Bluegills exhibit some unique talents when spawning

A male bluegill, right, guards his nest, but also brings in fresh water mussel shells to provide additional structure for the eggs to stick to while they are reared. Bluegills are one of the most prevalent fish species in Nebraska and have a very elaborate spawning ritual. Nature is amazing.

The Marine Corps has a mantra: Improvise, Adapt and Overcome. I got a chance to see this in action recently, but in a very atypical way — some bluegill building their nests.

A landowner called me and wanted to show me something he had never seen. He has a pond on his property that has bluegills. It is spawning time for bluegill and he saw fish building their nests, but they were lining the nest with fresh water mussel shells. He told me he had never seen the bluegills do this before. In fact, he had never seen freshwater mussels in his pond until it was inundated with the floods we had in 2012.

Bluegills may be the most widely spread fish species in Nebraska. They are typically found in shallow water environments where they use vegetation, rocks, fallen tree limbs or any other structure as protection. A bluegill’s diet is made up of insects, zooplankton, worms and smaller fish, like minnows. They are schooling fish so where you find one you normally see others.

Male bluegills make their spawning bed or nest in water at depths of two to three feet deep. They use their tails to brush out a shallow depression in the lake bed where they are living. The male bluegill will aggressively guard his nest until the right female comes along.

When a suitable female arrives and the pair decides to spawn, they will center themselves in the nest and rub bellies. Up to 60,000 eggs can be deposited in the nest and the male fertilizes them. The female then leaves and the male rears the brood.

A good nest can be made in mud or sand, but it does need a bit of small structure in it for the eggs to “stick” to and not float away. What I was looking at was a typical sand pit lake like you find here in the valley. The bottom is very clean and the nests were just depressions in the fine sand.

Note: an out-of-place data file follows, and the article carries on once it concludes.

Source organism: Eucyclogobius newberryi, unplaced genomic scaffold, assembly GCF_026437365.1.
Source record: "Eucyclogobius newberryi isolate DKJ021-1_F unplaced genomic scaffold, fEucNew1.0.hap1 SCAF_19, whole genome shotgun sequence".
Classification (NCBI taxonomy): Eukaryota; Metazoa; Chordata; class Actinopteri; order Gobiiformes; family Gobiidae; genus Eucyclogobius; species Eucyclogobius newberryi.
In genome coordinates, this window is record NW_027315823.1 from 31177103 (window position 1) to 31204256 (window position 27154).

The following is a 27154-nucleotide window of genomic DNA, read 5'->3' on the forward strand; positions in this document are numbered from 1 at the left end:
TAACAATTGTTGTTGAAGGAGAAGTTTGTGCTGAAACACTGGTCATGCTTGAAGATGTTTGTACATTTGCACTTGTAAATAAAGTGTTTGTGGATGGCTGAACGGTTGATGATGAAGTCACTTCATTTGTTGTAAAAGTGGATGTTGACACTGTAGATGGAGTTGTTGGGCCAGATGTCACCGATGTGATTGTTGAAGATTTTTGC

Now, I’m a biologist by degree, but not a fisheries biologist. My guess was that the bluegills were adding the mussel shells to their nest to create the irregular bottom that the eggs would need to stay put. That was an educated guess, but I called a real fisheries biologist to validate my theory.

Daryl Bauer is a senior fisheries biologist with the Nebraska Game and Parks Commission and currently has the title of Fisheries Outreach Program Manager. I told Bauer what I had observed and what I surmised.

“Well, you are exactly right,” Bauer began. “Bluegills do like to have a good substrate in their nests to hold their eggs. They will begin adding rocks that are a little bigger than the nest’s sand or gravel bottom until they feel they have a good base. I suspect that the mussel shells were something that was handy for them.

“Bluegills have a very interesting and elaborate spawning cycle and routine,” Bauer continued. The male bluegill takes of very impressive breeding colors. They are a lot of fun to study.”

Best places to fish

If you are wondering where to go to fish, and have a high potential for a good catch in our region of the state, check out these spots:

» Bluegill: Duck, West Long and Watts lakes on the Valentine Refuge.

» Channel Catfish: Sutherland Reservior, Midway Lake, Big Alkali, Enders, Red Willow and Johnson Lake.

» Crappie: Wellfleet Lake.

» Largemouth Bass: Duck and West Long lakes on the Valentine Refuge.

» Walleye: Merritt Reservoir, Lake McConaughy, Elwood Reservoir, Big Alkali Lake, Johnson Lake and Lake Maloney.

» Wiper: Johnson Lake, Red Willow, Medicine Creek, Jeffrey Lake, Swanson, Elwood, McConaughy and Calamus

» Crappie: Wellfleet Lake.

Get out and do a bit of fishing this weekend.

FNRA banquet

Mark your calendars: On Aug. 10, you are invited to attend the Platte Valley Friends of the National Rifle Association banquet, in Ogallala. The event will be at the Quality Inn, 201 Chuckwagon Road. Doors will open at 4:30 p.m. (that’s Mountain time); dinner will be at 6:30 p.m. There will be a cash bar.

All the money raised by the FNRA goes to promote and support local shooting sports. For example, over a quarter of a million dollars has been distributed to local shooting organizations through this banquet event! If you own a firearm, or do any kind of shooting, you should attend this event!

In addition to the dinner, there will be an auction for some outstanding items, including many guns and games for the whole family. Tickets are $30 per person or you can purchase a Sponsor Pack for $275 and get lots of added benefits. If you purchase your event ticket or the Early Bird Package by Aug. 1, you will be entered into a drawing for a choice of a Glock 43 or a DPMS Oracle AR-15. For more information, or to purchase your tickets, call 308-660-1937 or 308-284-8997. I hope to see you there.

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